Policy News: May 28, 2021

In this issue:

President Biden Releases Full Budget Request
The budget includes $10.17 billion for NSF and $948 million for the Biological Sciences Directorate.

Endless Frontier Act Stalled and Renamed to the Innovation and Competition Act
Bill would create a technology directorate at the National Science Foundation and increases authorized funding levels.

House passes STEM diversity bills.

Executive Branch
EPA finalizes the repeal of the “transparency in science” rule.



Scientific Community
National Academies of Science, Engineering and Medicine to hold a national summit “Addressing Diversity, Equity, Inclusion, & Anti-Racism in 21st Century STEMM Organizations.”

Federal Register opportunities

President Biden Releases Full Budget Request

President Joe Biden released his full President’s Budget Request May 28. This follows Biden’s “skinny budget” which called for a 16% increase in domestic spending and big investments in climate mitigation, adaptation and research. This budget included top-line budget numbers for some agencies but offered scant details about funding for individual programs.

The President’s Budget Request represents a starting point for the fiscal year (FY) 2022 budget process and the administration’s priorities. The Trump administration proposed steep cuts across the government in its president’s budget request, especially to scientific and environmental programs. Even when Republicans controlled both the House and Senate in 2017 and 2018, Congress largely rejected these steep cuts. Biden’s Presidential Budget Request could get a more friendly reception on Capitol Hill, with Democrats controlling both the House and the Senate. Still, Congressional appropriators ultimately control the federal government’s purse strings.

National Science Foundation

The budget request includes $10.17 billion for NSF, representing a 20% increase for NSF over FY 2022 levels. This includes $948 million for the Biological Sciences Directorate. In recent years, NSF has received modest increases, falling short of amounts requested by the scientific community.

Department of Agriculture

President Biden calls for $1.9 billion for the National Institute of Agriculture, including $700 million for the Agriculture and Food Research Initiative, which represents a $265 million increase over FY 2021 levels.

The Agricultural Research Service receives $1.9 billion for salaries and expenses, a $409 million increase.

The Forest Service Forest and Rangeland Research account receives $339 million, a $49 million dollar increase over FY2022.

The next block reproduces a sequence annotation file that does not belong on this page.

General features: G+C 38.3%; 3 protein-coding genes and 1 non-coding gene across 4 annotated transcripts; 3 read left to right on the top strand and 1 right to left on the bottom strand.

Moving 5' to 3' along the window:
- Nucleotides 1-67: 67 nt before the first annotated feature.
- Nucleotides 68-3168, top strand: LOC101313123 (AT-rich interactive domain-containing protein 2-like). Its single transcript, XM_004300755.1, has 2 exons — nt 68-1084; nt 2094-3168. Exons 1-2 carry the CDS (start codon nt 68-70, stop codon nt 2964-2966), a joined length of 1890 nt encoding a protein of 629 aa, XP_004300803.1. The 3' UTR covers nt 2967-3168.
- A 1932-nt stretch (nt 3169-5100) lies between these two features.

Department of the Interior

Biden calls for $17.4 billion for the Interior Department as whole, a $2.4 billion increase over FY 2021 levels.

Biden allocates $1.456 billion to the Bureau of Land Management, a $119 million increase. The National Park Service receive $2.976 billion, a $300 million increase and the U.S. Fish and Wildlife Service receives $1.678 billion, a $102 million increase.

Biden requests $1.642 billion for the U.S. Geological Survey, a $326 million increase. This includes a $86 million increase for the Ecosystems Mission Area over FY2021 levels, bringing the programs budget to $350 million in FY 2022.

U.S. Department of Energy

The Department of Energy Office of Science is funded at $7.4 billion, a $400 million increase over FY 2021 levels. This includes $828 million for Biological and Environmental Research, a $75 million increase. The Office of Science reached record funding levels during the Trump administration before receiving nearly flat funding in FY 2021.

National Oceanic and Atmospheric Administration

Overall, President Biden requested $6.9 billion for NOAA, a $1.4 billion increase over FY 2021.

Environmental Protection Agency

Biden requests $11.2 billion for the EPA, a 21.3% increase. This includes $936 million for a new Accelerating Environmental and Economic Justice initiative.


Overall, Biden requests $24.8 billion for NASA, around a 6% increase. Following Biden’s calls for investment in climate and earth-facing science at NASA, the Earth Science Directorate receives $2.3 billion, a $250 million increase.

Endless Frontier Act Stalled and Renamed to the Innovation and Competition Act

The full Senate dedicated most of the week of May 24 to consideration of Senate Majority Leader Chuck Schumer (D-NY) and Sen. Todd Young’s United States Innovation and Competition Act  (S. 1260), previously known as the Endless Frontier Act. This bill which would create a new technology directorate at the National Science Foundation and increase NSF’s overall authorized funding level to around $28 billion by fiscal year (FY) 2026.